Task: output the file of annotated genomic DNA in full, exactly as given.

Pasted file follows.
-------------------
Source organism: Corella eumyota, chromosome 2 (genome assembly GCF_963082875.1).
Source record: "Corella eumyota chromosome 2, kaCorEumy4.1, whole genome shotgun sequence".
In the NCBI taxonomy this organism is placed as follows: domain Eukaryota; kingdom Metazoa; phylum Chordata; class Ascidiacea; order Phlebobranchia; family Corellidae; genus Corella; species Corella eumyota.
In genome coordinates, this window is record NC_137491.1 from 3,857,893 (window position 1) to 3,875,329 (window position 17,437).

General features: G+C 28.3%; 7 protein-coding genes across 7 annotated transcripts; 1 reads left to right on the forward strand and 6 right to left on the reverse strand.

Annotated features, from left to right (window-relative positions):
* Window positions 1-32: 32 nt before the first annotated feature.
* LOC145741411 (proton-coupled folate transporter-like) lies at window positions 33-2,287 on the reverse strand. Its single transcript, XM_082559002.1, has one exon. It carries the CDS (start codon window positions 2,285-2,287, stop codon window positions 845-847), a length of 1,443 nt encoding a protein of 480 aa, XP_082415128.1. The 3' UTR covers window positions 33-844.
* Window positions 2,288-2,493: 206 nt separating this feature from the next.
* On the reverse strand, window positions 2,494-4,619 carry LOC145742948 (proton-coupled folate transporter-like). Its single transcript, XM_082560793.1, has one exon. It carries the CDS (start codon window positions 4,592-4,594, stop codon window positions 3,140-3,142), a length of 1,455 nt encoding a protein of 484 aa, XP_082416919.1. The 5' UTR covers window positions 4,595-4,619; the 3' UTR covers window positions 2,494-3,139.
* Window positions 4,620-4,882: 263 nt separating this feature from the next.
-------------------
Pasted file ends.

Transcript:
Source organism: Corella eumyota, chromosome 2 (genome assembly GCF_963082875.1).
Source record: "Corella eumyota chromosome 2, kaCorEumy4.1, whole genome shotgun sequence".
In the NCBI taxonomy this organism is placed as follows: domain Eukaryota; kingdom Metazoa; phylum Chordata; class Ascidiacea; order Phlebobranchia; family Corellidae; genus Corella; species Corella eumyota.
In genome coordinates, this window is record NC_137491.1 from 3,857,893 (window position 1) to 3,875,329 (window position 17,437).

General features: G+C 28.3%; 7 protein-coding genes across 7 annotated transcripts; 1 reads left to right on the forward strand and 6 right to left on the reverse strand.

Annotated features, from left to right (window-relative positions):
* Window positions 1-32: 32 nt before the first annotated feature.
* LOC145741411 (proton-coupled folate transporter-like) lies at window positions 33-2,287 on the reverse strand. Its single transcript, XM_082559002.1, has one exon. It carries the CDS (start codon window positions 2,285-2,287, stop codon window positions 845-847), a length of 1,443 nt encoding a protein of 480 aa, XP_082415128.1. The 3' UTR covers window positions 33-844.
* Window positions 2,288-2,493: 206 nt separating this feature from the next.
* On the reverse strand, window positions 2,494-4,619 carry LOC145742948 (proton-coupled folate transporter-like). Its single transcript, XM_082560793.1, has one exon. It carries the CDS (start codon window positions 4,592-4,594, stop codon window positions 3,140-3,142), a length of 1,455 nt encoding a protein of 484 aa, XP_082416919.1. The 5' UTR covers window positions 4,595-4,619; the 3' UTR covers window positions 2,494-3,139.
* Window positions 4,620-4,882: 263 nt separating this feature from the next.